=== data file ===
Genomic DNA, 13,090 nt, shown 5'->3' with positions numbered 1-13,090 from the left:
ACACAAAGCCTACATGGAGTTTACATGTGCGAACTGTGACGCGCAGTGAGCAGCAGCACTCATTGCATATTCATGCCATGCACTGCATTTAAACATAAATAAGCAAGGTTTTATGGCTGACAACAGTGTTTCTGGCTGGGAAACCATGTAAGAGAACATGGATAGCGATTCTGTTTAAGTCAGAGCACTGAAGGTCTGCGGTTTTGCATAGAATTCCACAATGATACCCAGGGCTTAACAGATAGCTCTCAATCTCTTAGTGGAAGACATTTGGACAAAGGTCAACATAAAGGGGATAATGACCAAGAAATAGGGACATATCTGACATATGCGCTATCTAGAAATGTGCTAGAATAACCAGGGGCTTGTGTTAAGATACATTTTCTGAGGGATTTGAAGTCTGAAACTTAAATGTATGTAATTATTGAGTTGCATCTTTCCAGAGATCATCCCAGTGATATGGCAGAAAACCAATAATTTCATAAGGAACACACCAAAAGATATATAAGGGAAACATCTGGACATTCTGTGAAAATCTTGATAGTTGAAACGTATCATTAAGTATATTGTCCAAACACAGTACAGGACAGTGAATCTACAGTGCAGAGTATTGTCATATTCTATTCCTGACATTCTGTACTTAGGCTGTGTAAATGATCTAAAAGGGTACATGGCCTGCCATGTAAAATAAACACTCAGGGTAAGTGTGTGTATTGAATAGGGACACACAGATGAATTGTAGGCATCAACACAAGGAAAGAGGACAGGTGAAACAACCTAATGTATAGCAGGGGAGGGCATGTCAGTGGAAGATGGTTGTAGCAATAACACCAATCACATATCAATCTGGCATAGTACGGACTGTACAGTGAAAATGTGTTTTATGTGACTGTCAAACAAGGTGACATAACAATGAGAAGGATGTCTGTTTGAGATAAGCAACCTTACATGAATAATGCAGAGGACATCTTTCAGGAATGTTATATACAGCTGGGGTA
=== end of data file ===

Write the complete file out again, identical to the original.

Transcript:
Genomic DNA, 13,090 nt, shown 5'->3' with positions numbered 1-13,090 from the left:
ACACAAAGCCTACATGGAGTTTACATGTGCGAACTGTGACGCGCAGTGAGCAGCAGCACTCATTGCATATTCATGCCATGCACTGCATTTAAACATAAATAAGCAAGGTTTTATGGCTGACAACAGTGTTTCTGGCTGGGAAACCATGTAAGAGAACATGGATAGCGATTCTGTTTAAGTCAGAGCACTGAAGGTCTGCGGTTTTGCATAGAATTCCACAATGATACCCAGGGCTTAACAGATAGCTCTCAATCTCTTAGTGGAAGACATTTGGACAAAGGTCAACATAAAGGGGATAATGACCAAGAAATAGGGACATATCTGACATATGCGCTATCTAGAAATGTGCTAGAATAACCAGGGGCTTGTGTTAAGATACATTTTCTGAGGGATTTGAAGTCTGAAACTTAAATGTATGTAATTATTGAGTTGCATCTTTCCAGAGATCATCCCAGTGATATGGCAGAAAACCAATAATTTCATAAGGAACACACCAAAAGATATATAAGGGAAACATCTGGACATTCTGTGAAAATCTTGATAGTTGAAACGTATCATTAAGTATATTGTCCAAACACAGTACAGGACAGTGAATCTACAGTGCAGAGTATTGTCATATTCTATTCCTGACATTCTGTACTTAGGCTGTGTAAATGATCTAAAAGGGTACATGGCCTGCCATGTAAAATAAACACTCAGGGTAAGTGTGTGTATTGAATAGGGACACACAGATGAATTGTAGGCATCAACACAAGGAAAGAGGACAGGTGAAACAACCTAATGTATAGCAGGGGAGGGCATGTCAGTGGAAGATGGTTGTAGCAATAACACCAATCACATATCAATCTGGCATAGTACGGACTGTACAGTGAAAATGTGTTTTATGTGACTGTCAAACAAGGTGACATAACAATGAGAAGGATGTCTGTTTGAGATAAGCAACCTTACATGAATAATGCAGAGGACATCTTTCAGGAATGTTATATACAGCTGGGGTA